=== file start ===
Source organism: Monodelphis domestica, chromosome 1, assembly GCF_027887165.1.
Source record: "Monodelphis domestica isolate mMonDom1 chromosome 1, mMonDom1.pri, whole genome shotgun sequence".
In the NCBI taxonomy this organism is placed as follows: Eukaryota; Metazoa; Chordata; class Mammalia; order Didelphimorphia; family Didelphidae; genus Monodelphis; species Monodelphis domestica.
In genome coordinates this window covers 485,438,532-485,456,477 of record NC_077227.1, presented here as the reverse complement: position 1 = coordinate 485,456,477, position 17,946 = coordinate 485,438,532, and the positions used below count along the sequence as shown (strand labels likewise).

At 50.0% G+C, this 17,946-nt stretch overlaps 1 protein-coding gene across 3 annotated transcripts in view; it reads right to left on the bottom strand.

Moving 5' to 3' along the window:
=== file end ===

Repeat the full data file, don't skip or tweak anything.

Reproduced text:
Source organism: Monodelphis domestica, chromosome 1, assembly GCF_027887165.1.
Source record: "Monodelphis domestica isolate mMonDom1 chromosome 1, mMonDom1.pri, whole genome shotgun sequence".
In the NCBI taxonomy this organism is placed as follows: Eukaryota; Metazoa; Chordata; class Mammalia; order Didelphimorphia; family Didelphidae; genus Monodelphis; species Monodelphis domestica.
In genome coordinates this window covers 485,438,532-485,456,477 of record NC_077227.1, presented here as the reverse complement: position 1 = coordinate 485,456,477, position 17,946 = coordinate 485,438,532, and the positions used below count along the sequence as shown (strand labels likewise).

At 50.0% G+C, this 17,946-nt stretch overlaps 1 protein-coding gene across 3 annotated transcripts in view; it reads right to left on the bottom strand.

Moving 5' to 3' along the window: